Tales of Horror from the Dark Side of Google My Business – Jason Brown
https://www.brightlocal.com/blog/tales-of-horror-from-the-dark-side-of-google-my-business/
Oct 31, 2019

Strap yourself in for this spooky tale of GMB horror stories. Jason Brown acts as the narrator and features a number of experts on such topics as unfavourable name changes, fear-inducing photos, rotten reviews, and bizarre Q&A answers. This is rather light read but serves as a good reminder of what @DamonGochneaur has said in that user-generated content can be a nasty merry-go-round if not carefully monitored.

 

#GTMTips: Track Outbound Link Clicks In Google Tag Manager – Simo Ahava
https://www.simoahava.com/gtm-tips/track-outbound-links-google-tag-manager/
Oct 30, 2019

This is a great tip for using Google Tag Manager to track outbound link clicks from your website. It’s not something many of us think to track, but there can be insights to be gleaned here. The setup within GTM is not overly complicated if you follow the steps outlined by Simo for creating the auto-event variable with an “outbound” component type.


Jobs


Who writes this newsletter?

When I, Marie, started this newsletter in 2012, it was a way for me to email each of you if Google updated the Panda or Penguin algorithms. As my business grew, the newsletter became an excellent training resource for my new staff. Now, our entire team at MHC is involved in writing newsletter content. 

I am so thrilled to see how the newsletter has grown. Thank you, readers, for all of your wonderful feedback!


Want More?

Paid members also get the following:

  • Dawn Anderson’s amazing BERT article
  • Some of the “misinformation” clarified
  • Can BERT be used for understanding our pages as well?
  • How to use BERT for meta descriptions
  • The Speed report in GSC is beginning its rollout
  • Google updates the JavaScript troubleshooting & JS SEO basics guides
  • Highlights from the Google Webmaster Conference Mountain View: Product Summit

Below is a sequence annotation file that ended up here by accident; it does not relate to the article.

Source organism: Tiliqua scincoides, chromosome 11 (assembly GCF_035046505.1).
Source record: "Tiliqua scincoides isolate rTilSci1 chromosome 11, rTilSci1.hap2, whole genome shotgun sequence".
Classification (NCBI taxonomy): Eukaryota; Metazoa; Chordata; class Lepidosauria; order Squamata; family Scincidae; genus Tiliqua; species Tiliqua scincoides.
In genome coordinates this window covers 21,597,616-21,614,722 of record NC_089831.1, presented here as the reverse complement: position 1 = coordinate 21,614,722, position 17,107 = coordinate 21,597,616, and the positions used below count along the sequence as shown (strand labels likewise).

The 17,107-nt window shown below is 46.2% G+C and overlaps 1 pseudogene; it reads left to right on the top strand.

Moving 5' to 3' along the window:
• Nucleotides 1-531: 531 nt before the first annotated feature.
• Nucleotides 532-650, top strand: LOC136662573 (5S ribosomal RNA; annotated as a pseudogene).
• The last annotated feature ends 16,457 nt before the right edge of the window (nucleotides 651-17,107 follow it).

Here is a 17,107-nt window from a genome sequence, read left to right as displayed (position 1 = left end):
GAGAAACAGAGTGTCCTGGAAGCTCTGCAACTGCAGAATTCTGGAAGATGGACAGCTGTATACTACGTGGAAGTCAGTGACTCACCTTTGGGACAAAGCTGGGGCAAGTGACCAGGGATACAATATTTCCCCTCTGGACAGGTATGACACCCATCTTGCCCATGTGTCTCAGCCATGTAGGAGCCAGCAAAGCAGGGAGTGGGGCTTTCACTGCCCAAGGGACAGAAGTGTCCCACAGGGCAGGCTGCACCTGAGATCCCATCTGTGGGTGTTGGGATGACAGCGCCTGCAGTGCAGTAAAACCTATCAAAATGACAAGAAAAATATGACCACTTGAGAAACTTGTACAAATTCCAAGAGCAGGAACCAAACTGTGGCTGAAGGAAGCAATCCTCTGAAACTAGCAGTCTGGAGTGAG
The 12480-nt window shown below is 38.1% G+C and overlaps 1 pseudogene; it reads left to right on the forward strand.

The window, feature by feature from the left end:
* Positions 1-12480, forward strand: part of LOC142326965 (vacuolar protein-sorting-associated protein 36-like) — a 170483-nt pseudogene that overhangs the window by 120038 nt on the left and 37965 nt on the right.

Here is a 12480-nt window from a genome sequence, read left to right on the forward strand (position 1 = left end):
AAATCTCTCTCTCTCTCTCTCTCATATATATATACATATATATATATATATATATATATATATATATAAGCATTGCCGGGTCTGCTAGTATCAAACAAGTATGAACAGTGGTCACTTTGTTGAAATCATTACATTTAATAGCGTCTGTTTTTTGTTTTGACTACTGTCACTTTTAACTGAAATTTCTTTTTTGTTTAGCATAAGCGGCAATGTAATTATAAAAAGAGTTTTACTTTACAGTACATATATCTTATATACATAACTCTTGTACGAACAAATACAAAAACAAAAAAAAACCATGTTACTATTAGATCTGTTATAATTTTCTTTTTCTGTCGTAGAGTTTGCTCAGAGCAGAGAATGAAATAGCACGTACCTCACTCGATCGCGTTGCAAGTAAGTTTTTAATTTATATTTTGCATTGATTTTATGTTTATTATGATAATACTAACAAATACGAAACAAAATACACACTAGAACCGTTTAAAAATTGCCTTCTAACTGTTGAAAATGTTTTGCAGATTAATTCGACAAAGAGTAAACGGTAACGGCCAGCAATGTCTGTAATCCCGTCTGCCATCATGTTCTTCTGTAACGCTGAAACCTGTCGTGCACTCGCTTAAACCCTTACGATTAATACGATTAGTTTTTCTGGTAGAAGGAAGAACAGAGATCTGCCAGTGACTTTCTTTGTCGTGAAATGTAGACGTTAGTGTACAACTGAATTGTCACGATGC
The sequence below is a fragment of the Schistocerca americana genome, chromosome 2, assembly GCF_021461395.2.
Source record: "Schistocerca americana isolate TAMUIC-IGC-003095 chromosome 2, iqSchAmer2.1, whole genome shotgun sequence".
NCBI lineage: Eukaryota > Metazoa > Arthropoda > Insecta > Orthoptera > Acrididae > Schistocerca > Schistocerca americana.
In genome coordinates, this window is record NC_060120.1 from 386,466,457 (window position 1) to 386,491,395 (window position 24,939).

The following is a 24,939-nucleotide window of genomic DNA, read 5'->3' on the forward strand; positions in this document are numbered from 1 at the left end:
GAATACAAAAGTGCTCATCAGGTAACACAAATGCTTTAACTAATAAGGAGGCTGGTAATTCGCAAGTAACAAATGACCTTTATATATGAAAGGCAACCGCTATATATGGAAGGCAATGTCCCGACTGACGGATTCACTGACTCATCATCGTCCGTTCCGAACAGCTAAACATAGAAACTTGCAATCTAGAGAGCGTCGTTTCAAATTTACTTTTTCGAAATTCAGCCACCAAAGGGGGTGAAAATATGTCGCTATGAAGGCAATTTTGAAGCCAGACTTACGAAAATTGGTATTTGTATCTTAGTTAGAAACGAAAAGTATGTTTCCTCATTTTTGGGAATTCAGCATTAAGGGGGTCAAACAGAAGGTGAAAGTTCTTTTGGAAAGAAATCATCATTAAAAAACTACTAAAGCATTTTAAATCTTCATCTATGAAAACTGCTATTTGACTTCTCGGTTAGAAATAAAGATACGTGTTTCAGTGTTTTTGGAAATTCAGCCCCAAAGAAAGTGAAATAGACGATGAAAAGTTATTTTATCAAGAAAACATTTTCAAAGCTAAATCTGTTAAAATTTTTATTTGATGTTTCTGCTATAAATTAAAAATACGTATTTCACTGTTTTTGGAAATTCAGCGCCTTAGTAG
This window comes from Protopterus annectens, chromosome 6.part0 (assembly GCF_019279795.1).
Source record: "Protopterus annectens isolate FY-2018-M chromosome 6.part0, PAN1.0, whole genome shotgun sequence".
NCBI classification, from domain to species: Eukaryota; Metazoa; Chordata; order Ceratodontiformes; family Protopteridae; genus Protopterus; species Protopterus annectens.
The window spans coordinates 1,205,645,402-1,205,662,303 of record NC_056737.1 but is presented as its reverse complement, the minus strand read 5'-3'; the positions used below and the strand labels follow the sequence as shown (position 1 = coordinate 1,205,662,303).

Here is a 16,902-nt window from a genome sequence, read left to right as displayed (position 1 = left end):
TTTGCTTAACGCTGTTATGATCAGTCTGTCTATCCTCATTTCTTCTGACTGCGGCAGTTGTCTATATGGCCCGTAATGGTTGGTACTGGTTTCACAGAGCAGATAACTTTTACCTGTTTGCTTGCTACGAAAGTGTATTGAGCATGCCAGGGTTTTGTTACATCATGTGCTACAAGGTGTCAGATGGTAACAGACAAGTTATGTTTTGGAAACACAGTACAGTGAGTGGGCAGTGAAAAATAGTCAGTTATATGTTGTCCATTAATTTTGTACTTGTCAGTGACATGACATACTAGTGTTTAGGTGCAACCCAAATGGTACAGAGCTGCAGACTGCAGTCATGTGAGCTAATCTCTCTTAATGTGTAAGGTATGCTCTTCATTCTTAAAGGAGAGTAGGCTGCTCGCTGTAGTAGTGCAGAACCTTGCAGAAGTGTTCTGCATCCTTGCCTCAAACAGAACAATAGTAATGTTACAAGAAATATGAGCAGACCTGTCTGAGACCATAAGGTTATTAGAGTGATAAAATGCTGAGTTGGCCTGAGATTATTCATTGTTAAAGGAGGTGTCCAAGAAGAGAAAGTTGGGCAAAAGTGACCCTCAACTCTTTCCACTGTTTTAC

• Controversy over how Google parses robots.txt
  • It would seem as though the rich snippets image bug has returned
  • Some of the search operators appear to be buggy
  • What voice search says about the security of your site
  • John Mueller and Martin Splitt discuss site speed and SEO
  • Your site speed matters
  • Context matters to Google!
  • What impact does traffic have on the worth of a backlink?
  • Google can override the key info you provide to the public if they think it’s in the users’ best interest
  • If you are overloading a page with too much javascript...
  • It sounds like Bing will be handing out more penalties soon
  • Ads and interruptions can destroy content experience
  • Switching to mobile-first indexing should have little to no effect on rankings
  • Workaround to get the URL to show in Chrome
  • John Mueller discusses whether link velocity could hurt you
  • Google has a new initiative aimed at a health record search tool for doctors
  • Firefox 72 to hide API prompts
  • Yext's new tool ‘Yext Answers’ soon to help brands with queries on their sites
  • Handy Chrome SEO bookmarks
  • Create your AMP stories for galleries
  • My tl;dr summary of some awesome recent SEO and Local SEO articles

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Part of the challenge of SEO is staying on top of industry news, trends, and techniques There is so much information out there that it is easy to get bogged down in information overload and trying to disseminate what's truly important from all that noise can be really time-consuming and challenging.

 Marie's newsletter is a game changer because it manages to cut through the fluff and deliver high-quality information that is not only really important for those that do SEO, but it is presented in a format that is really easy to absorb.
If you are looking for a trusted information related to search that is highly actionable I would strongly recommend Marie's newsletter.
Paul Macnamara - Offers SEO Consulting at PaulMacnamara.com


That's it for this episode! Stay tuned for our Youtube video (my channel is here). If you want to follow me on Facebook, here is my page.